It has been suggested that if this Bill becomes law the output of coal would be restricted, and that that would send up the price. But I have already pointed out that prices have gone up without the operation of an Eight Hours Bill, and I am now going to argue that the adoption of this measure would not cause any great increase in the cost of obtaining coal, and would not, for a long period at any rate, produce any restriction of the output. The temporary inflation of prices to which I have referred is already passing away, and I am told that, within the past fortnight, contracts for steam coal have been entered into at nine shillings per ton. The miners' wages remain practically steady under the agreement maintained by the beneficient operation of the Conciliation Board, the principle underlying that agreement being that there shall be a living wage with an irreducible minimum, that there shall be no unreasonable demand for a rise of wages above that minimum, and that there shall also be no unreasonable demand on the part of the employers to reduce them. I think it is for the general public to recognise that during the recent critical period not only have employers shown themselves reasonable in the matter of wages, but that the men, acting under the guidance of respectable and responsible leaders, have made no attempt to get an increase of wages contrary to the spirit of the agreement. I am told by my hon. friend the Member for Mansfield that it is agreed by mine-owners and mining agents and engineers that if the Eight Hours Bill is applied to the coal trade it will not add very much to the normal price of coal, and one estimate is that the increased charge for all purposes will not exceed sixpence per ton.

* SIR CHARLES DILKE (Gloucestershire, Forest of Dean)

It would not amount to anything like that.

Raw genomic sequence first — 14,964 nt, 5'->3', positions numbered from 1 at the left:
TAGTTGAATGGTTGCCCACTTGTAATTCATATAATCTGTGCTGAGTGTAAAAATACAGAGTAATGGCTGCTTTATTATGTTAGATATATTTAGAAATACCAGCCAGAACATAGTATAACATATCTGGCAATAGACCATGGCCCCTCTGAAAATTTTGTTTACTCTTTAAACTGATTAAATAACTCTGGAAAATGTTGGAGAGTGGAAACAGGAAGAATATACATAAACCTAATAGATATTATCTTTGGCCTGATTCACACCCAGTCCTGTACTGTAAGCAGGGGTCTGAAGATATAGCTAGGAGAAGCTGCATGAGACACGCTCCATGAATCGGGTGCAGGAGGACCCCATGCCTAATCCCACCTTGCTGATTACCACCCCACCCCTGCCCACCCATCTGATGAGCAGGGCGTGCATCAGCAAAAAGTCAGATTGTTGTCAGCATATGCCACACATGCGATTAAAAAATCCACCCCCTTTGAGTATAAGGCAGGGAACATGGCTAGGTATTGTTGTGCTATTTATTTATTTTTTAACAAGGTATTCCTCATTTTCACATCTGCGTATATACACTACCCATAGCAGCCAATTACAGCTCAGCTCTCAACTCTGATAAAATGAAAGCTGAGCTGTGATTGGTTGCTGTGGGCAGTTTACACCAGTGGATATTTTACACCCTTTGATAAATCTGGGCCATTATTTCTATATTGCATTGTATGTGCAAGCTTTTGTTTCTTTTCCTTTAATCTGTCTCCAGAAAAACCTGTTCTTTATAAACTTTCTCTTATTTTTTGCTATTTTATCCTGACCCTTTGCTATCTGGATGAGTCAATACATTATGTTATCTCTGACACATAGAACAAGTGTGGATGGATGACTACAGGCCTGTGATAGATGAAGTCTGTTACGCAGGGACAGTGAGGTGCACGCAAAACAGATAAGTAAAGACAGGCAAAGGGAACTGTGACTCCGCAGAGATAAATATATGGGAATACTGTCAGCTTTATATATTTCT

That, I believe, is the case, but for the purpose of argument I have adopted an extreme limit, and I do ask the House to bear in mind how small will be the economic disturbance caused by the change embodied in this Bill. Then there is the question of the restriction of the output. There have been experiments—certainly not very many—in the direction of working mines on the eight hours a day principle, and they enable us to draw a conclusion as to the result. The hon. Member for the Rushcliffe Division tells me that he has for a considerable period experimented in his own coal mines in this direction, and he assures me that, although there may have been some slight reduction in the output, he considers that on the whole the limitation to eight hours has worked advantageously, and that he has gained by the adoption of the eight-hour day. I should like the House to consider some further arguments on this point. The statement is that if you reduce the hours of labour you necessarily reduce the output. On the face of it that would seem to be a logical result, but I wish to point out that the restriction would be merely temporary, and by the play of economic forces and by intenser effort on the part of the miners the output would, after a short period, be brought back to what it was before the reduced hours came into force. Simultaneously there would be a reduction in the price. There would be more pits opened for working, and pits now abandoned when partially exhausted would in the future be completely exhausted, in order to bring more coal on the market, so that within a short period the normal condition of things existing before the reduction of the hours of labour would be regained. Therefore I am entitled to argue, with some show of reason, that the restriction of the individual output and the general output would be only temporary, that output would very quickly get back to equilibrium, and to the normal condition of the trade, with this great advantage, that you would have reduced the hours of labour of a great class in the community from ten to eight, and that you would have produced a great humanitarian reform which would give satisfaction to myriads of highly respectable, industrious, hard working artisans in this country. You would also take a long step along the road, on which of late steps have been rather infrequent, of factory and mining legislation generally, and set up another milestone on the path of progress towards, comfort and human conditions surrounding the work of all the people in this country. You would do this also at the cost of a temporary disturbance, which, financially, could not measure more than 6d. per ton, and perhaps not more than. 1d. per ton—a disturbance which has existed again and again for the profits of mine owners and coal agents during the period to which I have referred. As to output, there is no fear of the supply of coal not being adequate to meet the-demand for manufacturing and household purposes, for I have endeavoured to show that a disturbance of general output would be compensated for by the greater number of pits and workings-coming into play.